The route to improvement starts, as so often, with awareness. We must learn to increase our present-moment awareness so that we can become more intentional about our mood, as well as our actions. This enables us to interrupt our autopilot and notice more of the emotions that we exude towards others as well as those that we may be picking up from them. I recommend that, at the first sign of a negative emotion (your own or someone else’s), you momentarily pause and focus your attention at the emotional level. By consciously shifting awareness in this way, you should find that you can increase your control of the situation to stop negative emotions from gaining a hold.

Home Working Lessons from Cockroaches

Home Working Lessons from Cockroaches

After weeks of lockdown, science suggests that significant numbers of those being forced to work in isolation could be finding it progressively harder to maintain their motivation. Part of the problem is the double-edged sword of a human trait described by a psychological theory called Social Facilitation Theory, which explains the well-known tendency for people’s performance to change when being watched by others.

One of my all-time favourite studies examined this phenomenon with cockroaches as the test subjects. It was led by professor Zajonc of Stanford University, and it demonstrated that behaviour modification in social settings is not a uniquely human occurrence. First, he created two different tunnels – one easy and the other much more difficult – for the cockroaches to run through. He then timed how long it took the cockroaches to get from start to finish under two conditions: 1) while being observed by other cockroaches, and 2) when on their own (I’d give him an award just for the creativity of it!).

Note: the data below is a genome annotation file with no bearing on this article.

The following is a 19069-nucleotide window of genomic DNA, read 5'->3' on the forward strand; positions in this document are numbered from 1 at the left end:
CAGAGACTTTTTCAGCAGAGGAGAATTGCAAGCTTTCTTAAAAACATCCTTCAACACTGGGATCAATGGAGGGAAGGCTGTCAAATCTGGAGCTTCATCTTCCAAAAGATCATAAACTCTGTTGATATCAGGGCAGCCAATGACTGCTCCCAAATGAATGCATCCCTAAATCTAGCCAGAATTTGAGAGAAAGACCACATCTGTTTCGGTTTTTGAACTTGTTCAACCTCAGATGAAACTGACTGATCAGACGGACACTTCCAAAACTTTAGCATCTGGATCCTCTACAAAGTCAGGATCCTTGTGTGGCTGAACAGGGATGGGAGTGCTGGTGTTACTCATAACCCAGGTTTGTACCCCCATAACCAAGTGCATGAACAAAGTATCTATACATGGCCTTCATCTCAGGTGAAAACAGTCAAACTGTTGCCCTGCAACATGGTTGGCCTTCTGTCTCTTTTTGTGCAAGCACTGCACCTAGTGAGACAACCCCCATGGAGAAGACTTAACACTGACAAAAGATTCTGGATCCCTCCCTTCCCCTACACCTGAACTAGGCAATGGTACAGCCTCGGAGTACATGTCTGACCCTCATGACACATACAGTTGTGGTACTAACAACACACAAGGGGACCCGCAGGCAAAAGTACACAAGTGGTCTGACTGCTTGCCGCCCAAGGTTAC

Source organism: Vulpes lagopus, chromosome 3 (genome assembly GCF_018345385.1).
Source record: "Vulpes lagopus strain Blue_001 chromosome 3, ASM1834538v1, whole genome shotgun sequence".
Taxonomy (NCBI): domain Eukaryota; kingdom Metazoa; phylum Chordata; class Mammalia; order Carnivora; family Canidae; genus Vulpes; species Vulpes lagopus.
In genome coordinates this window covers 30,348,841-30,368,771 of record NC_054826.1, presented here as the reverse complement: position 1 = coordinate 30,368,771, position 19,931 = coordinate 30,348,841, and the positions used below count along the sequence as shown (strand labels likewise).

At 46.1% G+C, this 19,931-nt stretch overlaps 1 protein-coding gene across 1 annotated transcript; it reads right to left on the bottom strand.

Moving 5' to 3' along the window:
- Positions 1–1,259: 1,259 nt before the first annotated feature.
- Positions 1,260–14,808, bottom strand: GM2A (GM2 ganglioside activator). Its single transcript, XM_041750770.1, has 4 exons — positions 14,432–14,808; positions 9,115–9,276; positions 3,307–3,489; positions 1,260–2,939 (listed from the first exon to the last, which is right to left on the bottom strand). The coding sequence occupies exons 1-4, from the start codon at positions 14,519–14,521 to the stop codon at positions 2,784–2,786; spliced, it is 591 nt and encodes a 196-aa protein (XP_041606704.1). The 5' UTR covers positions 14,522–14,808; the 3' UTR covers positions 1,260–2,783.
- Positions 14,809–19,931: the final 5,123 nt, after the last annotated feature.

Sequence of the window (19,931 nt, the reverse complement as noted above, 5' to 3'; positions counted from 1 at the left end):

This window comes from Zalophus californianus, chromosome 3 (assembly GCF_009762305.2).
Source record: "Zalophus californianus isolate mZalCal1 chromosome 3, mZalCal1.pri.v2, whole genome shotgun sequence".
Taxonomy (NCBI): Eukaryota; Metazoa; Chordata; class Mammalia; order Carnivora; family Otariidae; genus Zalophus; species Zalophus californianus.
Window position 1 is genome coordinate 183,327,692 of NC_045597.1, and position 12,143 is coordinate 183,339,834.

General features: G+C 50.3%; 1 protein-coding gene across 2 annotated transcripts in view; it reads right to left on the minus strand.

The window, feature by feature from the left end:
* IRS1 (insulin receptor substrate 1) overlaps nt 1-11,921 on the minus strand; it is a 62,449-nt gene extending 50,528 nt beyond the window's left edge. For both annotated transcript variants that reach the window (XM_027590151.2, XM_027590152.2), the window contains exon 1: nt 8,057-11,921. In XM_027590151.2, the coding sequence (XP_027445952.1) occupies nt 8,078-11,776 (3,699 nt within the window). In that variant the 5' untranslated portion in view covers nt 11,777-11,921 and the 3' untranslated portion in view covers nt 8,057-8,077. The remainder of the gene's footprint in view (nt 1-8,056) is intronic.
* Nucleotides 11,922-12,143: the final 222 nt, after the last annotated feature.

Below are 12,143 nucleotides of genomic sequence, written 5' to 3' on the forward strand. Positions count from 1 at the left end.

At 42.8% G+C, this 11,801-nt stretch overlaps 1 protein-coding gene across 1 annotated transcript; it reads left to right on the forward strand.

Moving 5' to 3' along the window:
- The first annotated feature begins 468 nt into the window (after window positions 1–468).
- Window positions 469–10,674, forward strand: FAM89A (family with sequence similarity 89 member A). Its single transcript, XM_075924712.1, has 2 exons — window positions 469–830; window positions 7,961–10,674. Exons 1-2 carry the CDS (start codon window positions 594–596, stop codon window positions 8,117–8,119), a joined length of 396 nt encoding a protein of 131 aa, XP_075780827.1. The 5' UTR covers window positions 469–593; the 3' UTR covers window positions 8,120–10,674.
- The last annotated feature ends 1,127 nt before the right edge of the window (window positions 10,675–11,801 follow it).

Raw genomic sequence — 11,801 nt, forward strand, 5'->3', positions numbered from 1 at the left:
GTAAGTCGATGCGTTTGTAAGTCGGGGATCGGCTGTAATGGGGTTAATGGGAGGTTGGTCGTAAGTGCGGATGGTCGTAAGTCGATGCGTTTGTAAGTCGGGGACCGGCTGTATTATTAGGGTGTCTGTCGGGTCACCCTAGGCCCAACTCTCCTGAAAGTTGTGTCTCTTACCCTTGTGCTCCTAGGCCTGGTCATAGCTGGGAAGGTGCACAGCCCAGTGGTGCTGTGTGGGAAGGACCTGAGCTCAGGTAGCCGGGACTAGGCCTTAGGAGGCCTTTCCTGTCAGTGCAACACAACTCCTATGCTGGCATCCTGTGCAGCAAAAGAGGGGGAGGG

Amazingly, the results showed that being observed affects cockroaches in the same way as it does human beings! Compared to their performance when on their own, the presence of observers caused them to do better at the easy task (running more quickly through the easy tunnel), but worse when challenged with the task of navigating the difficult tunnel. Similar studies have now found this trait in many other animals as well.